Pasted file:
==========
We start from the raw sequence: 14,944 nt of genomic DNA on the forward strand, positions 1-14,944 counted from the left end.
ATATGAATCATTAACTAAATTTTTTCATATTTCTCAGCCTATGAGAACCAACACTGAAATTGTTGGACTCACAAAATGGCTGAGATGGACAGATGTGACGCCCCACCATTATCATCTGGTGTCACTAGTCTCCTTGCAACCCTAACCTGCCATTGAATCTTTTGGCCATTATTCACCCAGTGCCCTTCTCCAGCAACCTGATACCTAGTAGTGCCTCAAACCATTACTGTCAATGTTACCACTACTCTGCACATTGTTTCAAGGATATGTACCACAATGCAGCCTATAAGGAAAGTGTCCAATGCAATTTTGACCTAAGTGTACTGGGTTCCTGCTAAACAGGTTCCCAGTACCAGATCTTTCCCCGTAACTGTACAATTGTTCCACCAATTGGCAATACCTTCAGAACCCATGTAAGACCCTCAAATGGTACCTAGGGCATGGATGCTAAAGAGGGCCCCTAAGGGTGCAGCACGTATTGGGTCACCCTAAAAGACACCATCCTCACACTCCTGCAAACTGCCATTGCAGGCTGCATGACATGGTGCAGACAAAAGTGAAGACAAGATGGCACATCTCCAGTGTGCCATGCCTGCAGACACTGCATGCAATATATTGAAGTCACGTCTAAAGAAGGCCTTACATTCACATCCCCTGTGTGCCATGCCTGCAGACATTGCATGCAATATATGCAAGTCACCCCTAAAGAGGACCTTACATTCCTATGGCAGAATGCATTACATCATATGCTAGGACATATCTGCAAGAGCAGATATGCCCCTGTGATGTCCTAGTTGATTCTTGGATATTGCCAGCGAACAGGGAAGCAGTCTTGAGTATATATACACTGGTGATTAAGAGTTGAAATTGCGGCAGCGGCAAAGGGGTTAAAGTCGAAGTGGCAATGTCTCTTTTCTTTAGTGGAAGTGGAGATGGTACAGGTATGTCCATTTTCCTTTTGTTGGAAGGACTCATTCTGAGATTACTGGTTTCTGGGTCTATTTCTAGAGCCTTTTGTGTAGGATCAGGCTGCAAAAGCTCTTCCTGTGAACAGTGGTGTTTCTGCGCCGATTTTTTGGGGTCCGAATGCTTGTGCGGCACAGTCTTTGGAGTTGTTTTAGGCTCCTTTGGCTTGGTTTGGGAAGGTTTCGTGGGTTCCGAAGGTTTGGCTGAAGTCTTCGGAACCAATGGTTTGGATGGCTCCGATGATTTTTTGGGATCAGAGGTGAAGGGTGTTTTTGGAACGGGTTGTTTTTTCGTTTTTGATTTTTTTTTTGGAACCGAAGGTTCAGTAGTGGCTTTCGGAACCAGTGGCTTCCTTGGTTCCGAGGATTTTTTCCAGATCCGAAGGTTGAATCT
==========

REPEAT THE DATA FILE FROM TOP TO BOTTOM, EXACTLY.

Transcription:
We start from the raw sequence: 14,944 nt of genomic DNA on the forward strand, positions 1-14,944 counted from the left end.
ATATGAATCATTAACTAAATTTTTTCATATTTCTCAGCCTATGAGAACCAACACTGAAATTGTTGGACTCACAAAATGGCTGAGATGGACAGATGTGACGCCCCACCATTATCATCTGGTGTCACTAGTCTCCTTGCAACCCTAACCTGCCATTGAATCTTTTGGCCATTATTCACCCAGTGCCCTTCTCCAGCAACCTGATACCTAGTAGTGCCTCAAACCATTACTGTCAATGTTACCACTACTCTGCACATTGTTTCAAGGATATGTACCACAATGCAGCCTATAAGGAAAGTGTCCAATGCAATTTTGACCTAAGTGTACTGGGTTCCTGCTAAACAGGTTCCCAGTACCAGATCTTTCCCCGTAACTGTACAATTGTTCCACCAATTGGCAATACCTTCAGAACCCATGTAAGACCCTCAAATGGTACCTAGGGCATGGATGCTAAAGAGGGCCCCTAAGGGTGCAGCACGTATTGGGTCACCCTAAAAGACACCATCCTCACACTCCTGCAAACTGCCATTGCAGGCTGCATGACATGGTGCAGACAAAAGTGAAGACAAGATGGCACATCTCCAGTGTGCCATGCCTGCAGACACTGCATGCAATATATTGAAGTCACGTCTAAAGAAGGCCTTACATTCACATCCCCTGTGTGCCATGCCTGCAGACATTGCATGCAATATATGCAAGTCACCCCTAAAGAGGACCTTACATTCCTATGGCAGAATGCATTACATCATATGCTAGGACATATCTGCAAGAGCAGATATGCCCCTGTGATGTCCTAGTTGATTCTTGGATATTGCCAGCGAACAGGGAAGCAGTCTTGAGTATATATACACTGGTGATTAAGAGTTGAAATTGCGGCAGCGGCAAAGGGGTTAAAGTCGAAGTGGCAATGTCTCTTTTCTTTAGTGGAAGTGGAGATGGTACAGGTATGTCCATTTTCCTTTTGTTGGAAGGACTCATTCTGAGATTACTGGTTTCTGGGTCTATTTCTAGAGCCTTTTGTGTAGGATCAGGCTGCAAAAGCTCTTCCTGTGAACAGTGGTGTTTCTGCGCCGATTTTTTGGGGTCCGAATGCTTGTGCGGCACAGTCTTTGGAGTTGTTTTAGGCTCCTTTGGCTTGGTTTGGGAAGGTTTCGTGGGTTCCGAAGGTTTGGCTGAAGTCTTCGGAACCAATGGTTTGGATGGCTCCGATGATTTTTTGGGATCAGAGGTGAAGGGTGTTTTTGGAACGGGTTGTTTTTTCGTTTTTGATTTTTTTTTTGGAACCGAAGGTTCAGTAGTGGCTTTCGGAACCAGTGGCTTCCTTGGTTCCGAGGATTTTTTCCAGATCCGAAGGTTGAATCT